How to Respect Animals and the Environment in Judaism
Everyone — from secular atheist to Orthodox Jew — can appreciate the wonder and awe of the natural world around them. This deep reverence for nature is deeply rooted in Judaism and forms the basis for two important issues in Jewish ethics: bal tashkhit and tza’ar ba’alei khayim.
Jews have known for centuries that survival depends upon a healthy environment where the food required can be produced, yet the planet suffers destruction at the hands of humankind. The ancient code of bal tashkhit, literally “do not destroy,” prohibits wasteful or senseless destruction of resources and the environment.
Instead, Jewish tradition encourages caring for the land, and, by extension, for the entire world. The Torah states that even farmland should observe a 12-month “Shabbat” of rest every seven years. Today, Jewish groups, basing their actions on religious principles, are among those most active in working for a healthier environment.
The great first-century teacher Rabbi Yokhanan ben Zakkai expressed a gentle love of the earth and the cycles of nature when he taught, “If you are planting a new tree, and someone should say to you that the Messiah has come, stay and complete the planting.”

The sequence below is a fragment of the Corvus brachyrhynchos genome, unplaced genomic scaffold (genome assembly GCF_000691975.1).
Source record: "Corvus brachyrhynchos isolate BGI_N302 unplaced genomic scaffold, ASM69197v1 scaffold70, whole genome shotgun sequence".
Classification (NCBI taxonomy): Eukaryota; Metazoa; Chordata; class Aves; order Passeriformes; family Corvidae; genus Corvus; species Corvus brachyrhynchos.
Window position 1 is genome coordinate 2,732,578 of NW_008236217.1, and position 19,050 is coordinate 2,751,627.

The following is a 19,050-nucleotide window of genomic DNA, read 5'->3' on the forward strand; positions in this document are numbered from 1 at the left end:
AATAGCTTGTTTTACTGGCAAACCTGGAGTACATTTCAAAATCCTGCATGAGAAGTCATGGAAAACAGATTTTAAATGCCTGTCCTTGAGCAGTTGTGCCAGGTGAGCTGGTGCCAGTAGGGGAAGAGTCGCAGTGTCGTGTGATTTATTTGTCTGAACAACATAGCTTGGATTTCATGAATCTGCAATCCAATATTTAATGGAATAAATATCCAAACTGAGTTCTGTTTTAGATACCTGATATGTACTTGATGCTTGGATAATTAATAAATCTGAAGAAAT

Bal tashkhit tells Jews to behave responsibly: Drive energy efficient cars when possible, turn off the lights when leaving a room, and avoid squandering food, money, or useable things.
Although Judaism places the role of humans above that of animals, the traditional principle of tza’ar ba’alei khayim, avoiding “the suffering of any living creatures,” insists that Jews must respect and honor animals in their care. For instance, the Talmud states, “A person is prohibited to eat until he first feeds his animals” (Berachot 40a), and Exodus 20:10 notes that on Shabbat the animals should rest alongside their humans.
This underlying law has a number of consequences, including the condemnation of hunting and animal fighting for sport, and the rule that animals must be slaughtered as quickly and painlessly as possible. Many Jews today expand this law to avoid any product that came from ill-treated animals.
Jewish tradition affirms the essential wholeness and holiness of the natural world. A Hasidic teaching enjoins Jews to remove their shoes, just as Moses was asked to take off his shoes when approaching the Burning Bush, because the ground he was standing on is holy. All people are always standing on holy ground.